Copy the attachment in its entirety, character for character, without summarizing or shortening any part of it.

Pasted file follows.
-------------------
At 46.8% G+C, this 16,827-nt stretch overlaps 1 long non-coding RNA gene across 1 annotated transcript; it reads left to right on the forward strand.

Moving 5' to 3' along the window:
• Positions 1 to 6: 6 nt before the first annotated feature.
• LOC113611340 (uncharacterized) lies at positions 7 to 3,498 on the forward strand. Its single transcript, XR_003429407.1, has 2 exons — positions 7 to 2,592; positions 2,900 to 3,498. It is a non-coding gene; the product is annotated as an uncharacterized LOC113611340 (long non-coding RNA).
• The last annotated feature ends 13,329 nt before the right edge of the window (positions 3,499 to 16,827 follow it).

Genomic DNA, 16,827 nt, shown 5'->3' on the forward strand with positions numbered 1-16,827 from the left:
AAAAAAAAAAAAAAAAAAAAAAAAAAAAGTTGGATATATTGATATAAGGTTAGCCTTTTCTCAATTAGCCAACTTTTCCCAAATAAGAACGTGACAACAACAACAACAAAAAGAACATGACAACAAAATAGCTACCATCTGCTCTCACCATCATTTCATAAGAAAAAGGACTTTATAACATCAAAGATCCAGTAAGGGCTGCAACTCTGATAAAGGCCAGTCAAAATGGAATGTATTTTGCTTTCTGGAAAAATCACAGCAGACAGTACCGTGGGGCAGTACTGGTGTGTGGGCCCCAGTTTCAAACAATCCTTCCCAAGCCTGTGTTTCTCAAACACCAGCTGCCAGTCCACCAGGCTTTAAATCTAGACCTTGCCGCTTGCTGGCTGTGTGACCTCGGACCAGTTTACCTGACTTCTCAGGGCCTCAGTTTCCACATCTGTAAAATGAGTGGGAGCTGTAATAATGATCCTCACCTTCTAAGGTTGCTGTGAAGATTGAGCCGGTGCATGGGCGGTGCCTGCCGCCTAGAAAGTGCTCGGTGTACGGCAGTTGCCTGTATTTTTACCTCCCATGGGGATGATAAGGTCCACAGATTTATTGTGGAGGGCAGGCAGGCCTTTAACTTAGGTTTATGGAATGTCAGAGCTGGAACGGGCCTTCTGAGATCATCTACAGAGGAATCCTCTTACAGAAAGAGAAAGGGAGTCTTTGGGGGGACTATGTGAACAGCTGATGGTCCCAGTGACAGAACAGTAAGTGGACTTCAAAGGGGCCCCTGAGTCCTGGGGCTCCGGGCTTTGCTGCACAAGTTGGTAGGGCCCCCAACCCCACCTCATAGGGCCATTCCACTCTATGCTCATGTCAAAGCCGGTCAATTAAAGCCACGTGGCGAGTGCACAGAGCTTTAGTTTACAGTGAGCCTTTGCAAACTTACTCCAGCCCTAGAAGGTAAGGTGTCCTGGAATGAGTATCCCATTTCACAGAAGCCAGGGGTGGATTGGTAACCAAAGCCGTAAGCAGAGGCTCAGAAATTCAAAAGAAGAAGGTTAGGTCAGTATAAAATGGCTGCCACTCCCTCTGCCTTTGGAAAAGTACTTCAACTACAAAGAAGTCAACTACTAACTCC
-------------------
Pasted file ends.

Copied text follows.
At 46.8% G+C, this 16,827-nt stretch overlaps 1 long non-coding RNA gene across 1 annotated transcript; it reads left to right on the forward strand.

Moving 5' to 3' along the window:
• Positions 1 to 6: 6 nt before the first annotated feature.
• LOC113611340 (uncharacterized) lies at positions 7 to 3,498 on the forward strand. Its single transcript, XR_003429407.1, has 2 exons — positions 7 to 2,592; positions 2,900 to 3,498. It is a non-coding gene; the product is annotated as an uncharacterized LOC113611340 (long non-coding RNA).
• The last annotated feature ends 13,329 nt before the right edge of the window (positions 3,499 to 16,827 follow it).

Genomic DNA, 16,827 nt, shown 5'->3' on the forward strand with positions numbered 1-16,827 from the left:
AAAAAAAAAAAAAAAAAAAAAAAAAAAAGTTGGATATATTGATATAAGGTTAGCCTTTTCTCAATTAGCCAACTTTTCCCAAATAAGAACGTGACAACAACAACAACAAAAAGAACATGACAACAAAATAGCTACCATCTGCTCTCACCATCATTTCATAAGAAAAAGGACTTTATAACATCAAAGATCCAGTAAGGGCTGCAACTCTGATAAAGGCCAGTCAAAATGGAATGTATTTTGCTTTCTGGAAAAATCACAGCAGACAGTACCGTGGGGCAGTACTGGTGTGTGGGCCCCAGTTTCAAACAATCCTTCCCAAGCCTGTGTTTCTCAAACACCAGCTGCCAGTCCACCAGGCTTTAAATCTAGACCTTGCCGCTTGCTGGCTGTGTGACCTCGGACCAGTTTACCTGACTTCTCAGGGCCTCAGTTTCCACATCTGTAAAATGAGTGGGAGCTGTAATAATGATCCTCACCTTCTAAGGTTGCTGTGAAGATTGAGCCGGTGCATGGGCGGTGCCTGCCGCCTAGAAAGTGCTCGGTGTACGGCAGTTGCCTGTATTTTTACCTCCCATGGGGATGATAAGGTCCACAGATTTATTGTGGAGGGCAGGCAGGCCTTTAACTTAGGTTTATGGAATGTCAGAGCTGGAACGGGCCTTCTGAGATCATCTACAGAGGAATCCTCTTACAGAAAGAGAAAGGGAGTCTTTGGGGGGACTATGTGAACAGCTGATGGTCCCAGTGACAGAACAGTAAGTGGACTTCAAAGGGGCCCCTGAGTCCTGGGGCTCCGGGCTTTGCTGCACAAGTTGGTAGGGCCCCCAACCCCACCTCATAGGGCCATTCCACTCTATGCTCATGTCAAAGCCGGTCAATTAAAGCCACGTGGCGAGTGCACAGAGCTTTAGTTTACAGTGAGCCTTTGCAAACTTACTCCAGCCCTAGAAGGTAAGGTGTCCTGGAATGAGTATCCCATTTCACAGAAGCCAGGGGTGGATTGGTAACCAAAGCCGTAAGCAGAGGCTCAGAAATTCAAAAGAAGAAGGTTAGGTCAGTATAAAATGGCTGCCACTCCCTCTGCCTTTGGAAAAGTACTTCAACTACAAAGAAGTCAACTACTAACTCC